No one on the Resolutions Committee drafted this resolution with nefarious motives nor considers themselves apologists for CRT/I. Assume the best of your brothers and sisters.
And please take a good look at Resolution 6. We will need this kind of culture if we are to fulfill the Great Commission together. http://www.sbc.net/resolutions/2305/resolution-6–on-the-promotion-of-a-cooperative-culture-in-the-southern-baptist-convention-for-mission-advance
One last thing — Resolution 9 clearly establishes human identity in the image of God and for all redeemed humanity, our common identity, together eternally united to Christ, acknowledging the Bible addresses people based on individual characteristics.
Thus, it would repudiate all forms of identity politics and any ideology that establishes fundamental human identity on anything other than our created dignity in God’s image.
I was confident in the makeup of this Resolutions Committee from the start. And I continue to believe that this resolution presents a balanced statement that’s overwhelmingly against Critical Race Theory while avoiding the extreme position that its opponents seemed to be demanding.
One strong critic of Critical Race Theory is Neil Shenvi, who responded to Trevin’s thread with the following:
— Neil Shenvi (@NeilShenvi) June 20, 2019
@TrevinWax This is a very helpful summary, @TrevinWax. @tomascol, @clbolt, and I had a very helpful discussion of Resolution 9 on the @RegReformedGuys podcast and we agreed on three main points: 1/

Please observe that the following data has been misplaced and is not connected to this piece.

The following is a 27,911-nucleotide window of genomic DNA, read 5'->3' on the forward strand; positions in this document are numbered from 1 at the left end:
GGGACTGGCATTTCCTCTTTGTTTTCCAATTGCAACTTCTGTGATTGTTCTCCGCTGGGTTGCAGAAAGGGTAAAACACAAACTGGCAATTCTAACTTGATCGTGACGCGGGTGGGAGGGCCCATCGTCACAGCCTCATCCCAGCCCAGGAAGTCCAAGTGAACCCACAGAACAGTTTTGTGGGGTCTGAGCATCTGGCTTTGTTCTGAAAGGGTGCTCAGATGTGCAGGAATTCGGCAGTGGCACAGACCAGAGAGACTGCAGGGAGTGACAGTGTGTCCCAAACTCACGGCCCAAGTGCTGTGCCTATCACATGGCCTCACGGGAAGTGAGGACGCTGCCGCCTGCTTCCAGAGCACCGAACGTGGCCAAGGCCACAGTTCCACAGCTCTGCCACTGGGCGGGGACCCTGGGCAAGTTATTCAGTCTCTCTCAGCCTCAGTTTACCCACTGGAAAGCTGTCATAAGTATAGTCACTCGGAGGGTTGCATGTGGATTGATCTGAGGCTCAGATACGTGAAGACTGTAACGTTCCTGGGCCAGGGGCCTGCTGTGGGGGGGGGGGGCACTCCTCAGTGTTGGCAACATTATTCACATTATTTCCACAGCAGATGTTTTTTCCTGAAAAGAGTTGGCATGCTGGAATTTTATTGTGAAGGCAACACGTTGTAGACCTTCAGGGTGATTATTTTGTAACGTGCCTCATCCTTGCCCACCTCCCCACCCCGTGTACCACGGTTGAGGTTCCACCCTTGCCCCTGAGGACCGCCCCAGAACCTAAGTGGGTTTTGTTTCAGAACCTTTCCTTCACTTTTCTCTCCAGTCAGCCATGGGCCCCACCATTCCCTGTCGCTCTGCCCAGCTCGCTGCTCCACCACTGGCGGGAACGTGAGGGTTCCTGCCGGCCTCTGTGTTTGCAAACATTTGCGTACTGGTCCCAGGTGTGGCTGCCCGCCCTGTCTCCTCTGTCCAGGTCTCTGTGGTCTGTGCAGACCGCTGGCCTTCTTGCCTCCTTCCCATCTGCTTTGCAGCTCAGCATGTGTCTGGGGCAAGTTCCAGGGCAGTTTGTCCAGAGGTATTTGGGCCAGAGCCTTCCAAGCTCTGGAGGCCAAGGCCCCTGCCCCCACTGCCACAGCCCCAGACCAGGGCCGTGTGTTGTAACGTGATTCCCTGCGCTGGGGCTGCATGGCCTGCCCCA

1) the language of non-Christian individuals ‘appropriating’ CRT/I for their non-Christian worldview should have been replaced with CRT/I ‘originating in’ non-Christian worldviews. 2/
2) Apart from that modification, nothing in the resolution was technically false. It included several important statements about ‘repudiating’ the worldview of CRT/I and also rejected some of the most dangerous aspects of the worldview of critical theory: human identity, etc. 3/
3) The resolution could have been benefited from more warnings about the worldview of CRT/I. In particular, when ‘CRT/I’ is encountered in the media or even in academia, it does not usually refer to a narrow, nuanced ‘analytic tool’; 4/
far more often, it refers to the ‘worldview,’ with all of its unbiblical presuppositions. Thus, Christians should be especially mindful of the dangers it poses. 5/
While we were split over our support for the final resolution, I think our agreement on these points was significant and encouraging. For those interested, it’s available here: http://www.regularreformed.com/2019/06/19/episode-64-resolution-9-from-the-sbc/
So I’m pleased with the resolution as it was passed by 80-90% of the messengers at the convention, and I believe that a lot of the negativity during and after the debate was misplaced for one reason or another. The committee deserves to be commended, in my view, for this year’s resolutions–which covered some really important topics with care and biblical balance.